Egypt says tunnel in Great Pyramid could lead to Khufu’s lost tomb
Cairo, Mar 2 (EFE).- Egyptian antiquities authorities on Thursday said they had detected a corridor inside the Great Pyramid of Giza that might lead to the funeral chamber of the pharaoh Khufu, which to this day has never been found.
The minister for tourism and antiquities Ahmed Issa told a press conference that scientists from the ScanPyramids project had located a tunnel extending nine meters deep and measuring 2 by 2 meters in width and height emanating from the wall of the north face of the structure from a structure known as a chevron.
Mostafa Waziri, secretary-general of the Supreme Council of Antiquities, said his theory was that the tunnel was constructed to alleviate the pressure created from another passageway.
“We hope to find treasure from the pharaoh Khufu, given that we have found treasures from all the pharaohs apart from Khufu.”
Renowned Egyptologist Zahi Hawass, head of the scientific committee in charge of the ScanPyramids team, said the discovery could be the “most important of the century.”
The whereabouts of Khufu’s funeral chamber and treasure, believed to be somewhere inside the Great Pyramid, has eluded experts thus far.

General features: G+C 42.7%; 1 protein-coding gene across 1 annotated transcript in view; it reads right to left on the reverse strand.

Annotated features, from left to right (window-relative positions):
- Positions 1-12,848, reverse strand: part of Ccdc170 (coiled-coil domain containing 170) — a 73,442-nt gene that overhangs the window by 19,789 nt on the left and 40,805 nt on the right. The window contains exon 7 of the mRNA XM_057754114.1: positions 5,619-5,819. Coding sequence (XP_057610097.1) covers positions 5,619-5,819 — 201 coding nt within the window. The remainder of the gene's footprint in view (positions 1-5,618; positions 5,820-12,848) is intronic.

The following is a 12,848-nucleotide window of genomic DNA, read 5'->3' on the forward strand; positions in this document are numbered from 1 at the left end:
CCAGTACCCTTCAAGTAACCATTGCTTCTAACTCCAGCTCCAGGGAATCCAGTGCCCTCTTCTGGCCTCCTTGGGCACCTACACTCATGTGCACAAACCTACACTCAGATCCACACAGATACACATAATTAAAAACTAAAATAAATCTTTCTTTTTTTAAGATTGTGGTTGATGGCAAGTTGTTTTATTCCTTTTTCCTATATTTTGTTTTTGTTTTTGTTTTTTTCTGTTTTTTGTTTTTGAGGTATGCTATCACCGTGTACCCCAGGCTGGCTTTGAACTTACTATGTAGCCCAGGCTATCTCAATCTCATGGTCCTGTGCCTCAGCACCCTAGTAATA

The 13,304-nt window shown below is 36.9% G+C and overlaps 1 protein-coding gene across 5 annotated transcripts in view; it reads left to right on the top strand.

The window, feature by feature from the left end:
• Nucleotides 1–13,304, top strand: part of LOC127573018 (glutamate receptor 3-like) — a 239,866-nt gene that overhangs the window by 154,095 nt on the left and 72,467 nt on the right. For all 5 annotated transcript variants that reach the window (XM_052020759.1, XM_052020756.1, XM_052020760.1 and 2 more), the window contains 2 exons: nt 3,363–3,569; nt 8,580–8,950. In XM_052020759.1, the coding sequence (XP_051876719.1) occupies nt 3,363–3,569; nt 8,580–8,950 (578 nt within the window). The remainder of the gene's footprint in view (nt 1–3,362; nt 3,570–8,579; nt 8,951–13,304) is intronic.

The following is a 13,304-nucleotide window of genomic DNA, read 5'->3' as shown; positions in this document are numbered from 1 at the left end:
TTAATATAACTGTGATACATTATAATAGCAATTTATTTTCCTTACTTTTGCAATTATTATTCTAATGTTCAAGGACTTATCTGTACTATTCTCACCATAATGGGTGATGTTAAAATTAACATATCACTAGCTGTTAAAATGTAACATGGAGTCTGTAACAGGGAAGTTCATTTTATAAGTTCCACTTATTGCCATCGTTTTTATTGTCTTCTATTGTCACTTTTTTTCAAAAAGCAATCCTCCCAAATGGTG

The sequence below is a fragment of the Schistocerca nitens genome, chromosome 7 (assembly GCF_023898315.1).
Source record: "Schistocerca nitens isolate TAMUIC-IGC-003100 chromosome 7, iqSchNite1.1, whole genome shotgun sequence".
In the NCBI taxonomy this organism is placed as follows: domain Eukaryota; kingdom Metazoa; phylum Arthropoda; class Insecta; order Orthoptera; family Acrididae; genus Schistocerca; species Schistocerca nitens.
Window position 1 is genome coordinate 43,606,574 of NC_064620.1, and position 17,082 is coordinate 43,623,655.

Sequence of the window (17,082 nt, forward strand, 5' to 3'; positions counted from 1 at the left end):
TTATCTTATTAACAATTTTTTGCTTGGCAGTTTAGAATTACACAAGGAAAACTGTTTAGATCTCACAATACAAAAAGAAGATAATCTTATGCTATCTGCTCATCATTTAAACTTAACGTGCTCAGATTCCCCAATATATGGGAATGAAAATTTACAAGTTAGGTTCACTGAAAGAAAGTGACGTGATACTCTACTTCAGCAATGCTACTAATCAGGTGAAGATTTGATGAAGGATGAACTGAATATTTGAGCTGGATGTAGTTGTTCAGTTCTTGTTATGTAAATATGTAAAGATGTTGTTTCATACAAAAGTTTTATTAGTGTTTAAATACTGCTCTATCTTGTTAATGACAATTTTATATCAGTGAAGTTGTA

The pharaoh, also referred to as Cheops, ruled around 4,500 years ago, during the Fourth Dynasty, in the second half of what is sometimes called the Age of the Pyramids.
Khufu commissioned the Great Pyramid, the largest of the three in Giza and the only of the Seven Wonders of the Ancient World that still stands to this day.
Mohamed Mohi, assistant coordinator for multinational ScanPyramids initiative, told Efe that he would leave it to the Egyptologists to come up with theories about the tunnel.
In a Nature article published Thursday, the ScanPyramids team described how they used cosmic-ray muons to paint an accurate picture of the void inside of the Great Pyramid, although fell short of speculating on where it led to.
The latest announcement from Egypt’s antiquities ministry comes amid a campaign to claw back tourism levels amid an economic crisis fueled by the effects of Covid-19 and the impact of Russia’s invasion of Ukraine.EFE